This issue of our newsletter takes another look at Japan. This time, with the world suffering from unprecedented stress, we thought it might be useful to look at Japan from the standpoint of it's culture, especially that uniquely Japanese tranquility embodied in Zen. So relax and for a while let's immerse ourselves in the beautiful and peaceful world of traditional Japan.
In his introduction to this beautiful collection of photos, Shawna Scherbarth says:
"I wanted my photos to be more than just the usual boring snapshots. Unfortunately, I didn't know one end of the camera from the other".
Well he certainly learned fast! The photos are not only breathtaking, they really capture the essence of old Japan and its unique tranquility.
Make yourself comfortable, pour yourself a cup of Sake and browse through this lovely series of pictures. You can find Shawna's pictures on:
"After a week of sampling the modern Japanese passions of shopping malls and karaoke, the prospect of peace and enlightenment had a definite appeal" says Emma King as she visits the Buddhist temple of Ryoan-ji, which claims to have the oldest Zen garden in the world.
This short article with its single, simple photo sums up the essence of Zen and the Japanese garden. As Emma points out, modern Japan is far removed from this elegant and peaceful simplicity, but it is still possible to recapture what has been lost. Take a look at:
This excellent site contains a great deal of useful information and includes an excellent section on Japanese culture. In many ways (but not all) showing respect for others and making them comfortable is the hallmark of Japanese traditional culture. There are many rules of conduct embodying this principle which are quite different from western customs.
As the author of the site says "For the Japanese, respect, sensitivity, and harmony are sometimes more important than the truth" and "The Japanese are not direct, open, or frank. Often they are criticized for being too vague, but their real intentions might be to respect and develop a relationship." So it is important to understand how all this works. You can find all this, and almost anything else you need to know about Japanese behaviour on:
One of the joys of a good Japanese restaurant is when the kimono-clad waitress brings a basket of different sake cups from which you choose, depending on your mood, the atmosphere, your companion and everything else that makes the occasion. I love that feeling as the mind settles on one particular cup and you savour its shape and feel. It had never occured to me that the shape of the cup might affect the taste of the sake, but this article explains just how it does that.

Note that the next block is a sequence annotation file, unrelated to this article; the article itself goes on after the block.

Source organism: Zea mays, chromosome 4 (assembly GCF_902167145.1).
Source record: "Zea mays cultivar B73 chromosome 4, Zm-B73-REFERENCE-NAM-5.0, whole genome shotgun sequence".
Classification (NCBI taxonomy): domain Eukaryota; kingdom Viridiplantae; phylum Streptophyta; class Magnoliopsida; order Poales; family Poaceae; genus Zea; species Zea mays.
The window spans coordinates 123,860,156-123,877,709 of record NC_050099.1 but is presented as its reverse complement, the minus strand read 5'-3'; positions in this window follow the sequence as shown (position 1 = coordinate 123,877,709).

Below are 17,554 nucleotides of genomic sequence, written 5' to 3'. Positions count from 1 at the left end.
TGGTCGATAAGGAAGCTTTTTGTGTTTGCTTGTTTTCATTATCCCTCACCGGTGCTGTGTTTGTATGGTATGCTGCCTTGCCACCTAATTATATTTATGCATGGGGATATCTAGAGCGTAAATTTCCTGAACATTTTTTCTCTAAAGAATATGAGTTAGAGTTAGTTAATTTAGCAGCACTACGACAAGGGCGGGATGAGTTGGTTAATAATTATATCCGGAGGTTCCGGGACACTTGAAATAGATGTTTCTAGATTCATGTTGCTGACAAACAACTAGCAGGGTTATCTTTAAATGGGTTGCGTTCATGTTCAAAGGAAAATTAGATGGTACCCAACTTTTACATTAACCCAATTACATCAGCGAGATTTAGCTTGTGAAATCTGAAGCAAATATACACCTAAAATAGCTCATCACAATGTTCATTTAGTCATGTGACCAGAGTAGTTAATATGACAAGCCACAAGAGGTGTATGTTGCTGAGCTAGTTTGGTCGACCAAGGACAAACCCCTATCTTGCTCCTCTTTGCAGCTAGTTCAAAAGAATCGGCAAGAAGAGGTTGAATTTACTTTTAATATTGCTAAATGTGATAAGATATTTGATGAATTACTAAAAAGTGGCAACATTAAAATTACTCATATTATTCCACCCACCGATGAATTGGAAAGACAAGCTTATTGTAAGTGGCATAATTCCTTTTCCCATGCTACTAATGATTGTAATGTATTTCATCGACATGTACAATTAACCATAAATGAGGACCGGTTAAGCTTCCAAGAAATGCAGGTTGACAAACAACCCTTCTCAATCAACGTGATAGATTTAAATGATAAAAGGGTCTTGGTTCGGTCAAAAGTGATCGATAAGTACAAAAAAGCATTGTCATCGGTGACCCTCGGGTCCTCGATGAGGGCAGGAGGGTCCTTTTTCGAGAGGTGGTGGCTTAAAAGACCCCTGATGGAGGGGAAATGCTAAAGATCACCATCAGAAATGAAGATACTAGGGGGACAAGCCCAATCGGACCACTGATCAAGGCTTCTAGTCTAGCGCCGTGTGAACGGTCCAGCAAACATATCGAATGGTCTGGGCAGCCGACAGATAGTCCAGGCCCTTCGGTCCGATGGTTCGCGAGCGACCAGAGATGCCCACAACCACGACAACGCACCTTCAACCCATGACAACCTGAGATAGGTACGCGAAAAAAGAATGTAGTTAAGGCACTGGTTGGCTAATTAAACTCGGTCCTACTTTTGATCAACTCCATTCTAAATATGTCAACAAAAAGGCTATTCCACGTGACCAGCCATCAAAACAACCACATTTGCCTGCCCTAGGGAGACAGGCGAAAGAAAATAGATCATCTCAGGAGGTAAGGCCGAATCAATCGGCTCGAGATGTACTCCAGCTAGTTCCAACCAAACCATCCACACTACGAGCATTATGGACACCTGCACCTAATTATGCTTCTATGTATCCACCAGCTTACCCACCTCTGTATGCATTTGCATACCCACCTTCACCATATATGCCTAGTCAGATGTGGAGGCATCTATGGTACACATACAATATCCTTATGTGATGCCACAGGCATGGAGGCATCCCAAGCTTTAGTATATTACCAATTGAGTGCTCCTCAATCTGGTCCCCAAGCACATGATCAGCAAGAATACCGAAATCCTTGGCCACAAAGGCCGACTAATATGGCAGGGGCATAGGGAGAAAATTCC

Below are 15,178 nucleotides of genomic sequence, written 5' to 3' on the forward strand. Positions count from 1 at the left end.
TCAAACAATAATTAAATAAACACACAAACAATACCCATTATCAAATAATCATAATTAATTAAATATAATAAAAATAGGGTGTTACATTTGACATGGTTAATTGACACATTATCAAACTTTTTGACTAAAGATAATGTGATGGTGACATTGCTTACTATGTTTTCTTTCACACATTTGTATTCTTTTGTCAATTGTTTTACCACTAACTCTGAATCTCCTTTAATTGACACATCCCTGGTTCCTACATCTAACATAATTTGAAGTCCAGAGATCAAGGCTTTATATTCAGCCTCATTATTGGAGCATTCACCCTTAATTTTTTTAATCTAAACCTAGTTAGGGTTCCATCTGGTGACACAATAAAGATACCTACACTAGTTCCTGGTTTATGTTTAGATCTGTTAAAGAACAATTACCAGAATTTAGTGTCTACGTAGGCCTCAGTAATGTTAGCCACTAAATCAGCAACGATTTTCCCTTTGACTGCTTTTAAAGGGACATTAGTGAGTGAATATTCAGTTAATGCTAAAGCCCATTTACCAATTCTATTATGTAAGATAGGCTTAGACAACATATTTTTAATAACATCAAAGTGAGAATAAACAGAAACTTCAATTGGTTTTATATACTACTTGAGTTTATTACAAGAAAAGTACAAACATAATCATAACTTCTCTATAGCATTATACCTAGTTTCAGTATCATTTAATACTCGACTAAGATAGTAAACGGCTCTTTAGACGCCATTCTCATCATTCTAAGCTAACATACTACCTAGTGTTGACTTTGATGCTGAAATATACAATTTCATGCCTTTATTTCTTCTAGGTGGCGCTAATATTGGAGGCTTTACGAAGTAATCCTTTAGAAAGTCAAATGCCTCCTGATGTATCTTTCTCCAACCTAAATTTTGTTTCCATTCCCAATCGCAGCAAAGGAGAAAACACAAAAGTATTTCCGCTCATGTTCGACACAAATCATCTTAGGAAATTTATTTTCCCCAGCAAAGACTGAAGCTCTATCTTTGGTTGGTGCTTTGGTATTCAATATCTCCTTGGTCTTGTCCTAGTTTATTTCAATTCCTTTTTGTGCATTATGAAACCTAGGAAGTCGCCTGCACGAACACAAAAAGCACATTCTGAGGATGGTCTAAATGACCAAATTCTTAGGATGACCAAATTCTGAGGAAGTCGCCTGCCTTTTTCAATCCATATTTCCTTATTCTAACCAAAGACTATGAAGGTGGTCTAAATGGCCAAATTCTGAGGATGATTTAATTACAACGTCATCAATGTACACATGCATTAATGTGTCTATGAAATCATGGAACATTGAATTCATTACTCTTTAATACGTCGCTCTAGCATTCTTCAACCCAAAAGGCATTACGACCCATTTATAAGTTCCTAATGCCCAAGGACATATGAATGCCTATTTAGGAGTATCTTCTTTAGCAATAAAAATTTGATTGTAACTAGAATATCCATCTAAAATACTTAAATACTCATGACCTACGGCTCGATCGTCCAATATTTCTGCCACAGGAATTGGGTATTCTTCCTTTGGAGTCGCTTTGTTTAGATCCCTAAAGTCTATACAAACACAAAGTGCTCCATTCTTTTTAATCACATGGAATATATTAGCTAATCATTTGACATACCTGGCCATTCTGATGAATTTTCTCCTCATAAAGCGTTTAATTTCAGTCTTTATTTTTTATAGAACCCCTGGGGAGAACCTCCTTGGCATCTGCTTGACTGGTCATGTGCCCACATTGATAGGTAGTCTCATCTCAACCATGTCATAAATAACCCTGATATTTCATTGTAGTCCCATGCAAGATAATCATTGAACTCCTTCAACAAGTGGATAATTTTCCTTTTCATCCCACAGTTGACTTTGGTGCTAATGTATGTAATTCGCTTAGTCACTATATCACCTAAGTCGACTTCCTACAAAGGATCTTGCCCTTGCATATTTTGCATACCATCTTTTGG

At the very least, after reading this article by Hiroshi Kawabata you will appreciate your next cup of sake much more. But you may end up collecting these beautiful sake cups and relishing and evening at home with the right cup and maybe a game of GO. Decide for yourself on:
Here is a nice little article on Dazaifu in Northern Kyushu. It gives you a flavour of the place and I have included it here because the outer garden of the Komyo Zen-ji temple is pure Zen. As it says "A place where things stir but never threaten or compromise the composed setting". In the temple itself "You have to look twice, surprising yourself with a small camphor statue, Korean bowl or earth-colored tea-cup, objects that have been sitting for centuries in the shadows, largely unattended". When I remember London's Oxford Street in the rush hour and the haste of New York I can't help feeling we need more Zen gardens. Take a moment out at:
Of all the mysteries of Japan and Zen, the Tea Ceremony is probably the biggest challenge for the western mind. Here you have one of the best short explanations I have found, with some nice illustrations and some thought-provoking excerpts from the Tao Te Ching. There is an excellent piece taken from Chapter 11 of the Tao Te Ching which makes beautifully clear the meaning of that truly oriental concept of "non-being". But don't let me give the impression this is some difficult philosophical piece - it is a crystal clear explanation of what the Tea Ceremony is all about. As the Zen master Joshu said, "Have a cup of tea":
Of the many books on the traditional culture of Japan, I would recommend thoroughly these two which are available from Amazon Books:
Hotel accommodation in Japan can be expensive unless you use a reputable agent who can secure you substantial discounts. Agoda can usually find you a good deal and you can check their availability here:
Back issues of this newsletter are available. You can find them on:
The countries covered in other issues are:
Far East Air Fare deals from ConnectedGlobe
There are some excellent prices to be found on flights to Japan. For flights originating anywhere in the world use the ConnectedGlobe fare finder page.
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